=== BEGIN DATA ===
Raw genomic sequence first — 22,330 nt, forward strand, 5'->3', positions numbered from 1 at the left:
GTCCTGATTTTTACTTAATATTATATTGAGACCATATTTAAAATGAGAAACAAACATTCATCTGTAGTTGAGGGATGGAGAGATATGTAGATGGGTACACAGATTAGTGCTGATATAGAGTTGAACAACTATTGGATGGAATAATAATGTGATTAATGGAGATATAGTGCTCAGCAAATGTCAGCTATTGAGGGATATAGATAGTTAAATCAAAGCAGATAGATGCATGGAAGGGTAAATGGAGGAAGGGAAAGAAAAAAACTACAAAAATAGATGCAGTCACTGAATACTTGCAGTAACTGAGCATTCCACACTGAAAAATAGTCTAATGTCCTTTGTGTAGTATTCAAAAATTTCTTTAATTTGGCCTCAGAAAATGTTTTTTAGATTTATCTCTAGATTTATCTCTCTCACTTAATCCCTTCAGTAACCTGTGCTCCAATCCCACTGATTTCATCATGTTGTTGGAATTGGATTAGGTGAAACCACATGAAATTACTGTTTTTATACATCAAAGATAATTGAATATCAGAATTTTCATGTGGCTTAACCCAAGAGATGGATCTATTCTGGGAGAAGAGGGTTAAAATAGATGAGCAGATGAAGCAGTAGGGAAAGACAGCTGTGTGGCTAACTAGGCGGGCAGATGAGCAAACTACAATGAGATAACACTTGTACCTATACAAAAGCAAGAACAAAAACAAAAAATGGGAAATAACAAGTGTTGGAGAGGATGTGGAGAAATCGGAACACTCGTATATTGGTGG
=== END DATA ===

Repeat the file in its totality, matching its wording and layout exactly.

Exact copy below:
Raw genomic sequence first — 22,330 nt, forward strand, 5'->3', positions numbered from 1 at the left:
GTCCTGATTTTTACTTAATATTATATTGAGACCATATTTAAAATGAGAAACAAACATTCATCTGTAGTTGAGGGATGGAGAGATATGTAGATGGGTACACAGATTAGTGCTGATATAGAGTTGAACAACTATTGGATGGAATAATAATGTGATTAATGGAGATATAGTGCTCAGCAAATGTCAGCTATTGAGGGATATAGATAGTTAAATCAAAGCAGATAGATGCATGGAAGGGTAAATGGAGGAAGGGAAAGAAAAAAACTACAAAAATAGATGCAGTCACTGAATACTTGCAGTAACTGAGCATTCCACACTGAAAAATAGTCTAATGTCCTTTGTGTAGTATTCAAAAATTTCTTTAATTTGGCCTCAGAAAATGTTTTTTAGATTTATCTCTAGATTTATCTCTCTCACTTAATCCCTTCAGTAACCTGTGCTCCAATCCCACTGATTTCATCATGTTGTTGGAATTGGATTAGGTGAAACCACATGAAATTACTGTTTTTATACATCAAAGATAATTGAATATCAGAATTTTCATGTGGCTTAACCCAAGAGATGGATCTATTCTGGGAGAAGAGGGTTAAAATAGATGAGCAGATGAAGCAGTAGGGAAAGACAGCTGTGTGGCTAACTAGGCGGGCAGATGAGCAAACTACAATGAGATAACACTTGTACCTATACAAAAGCAAGAACAAAAACAAAAAATGGGAAATAACAAGTGTTGGAGAGGATGTGGAGAAATCGGAACACTCGTATATTGGTGG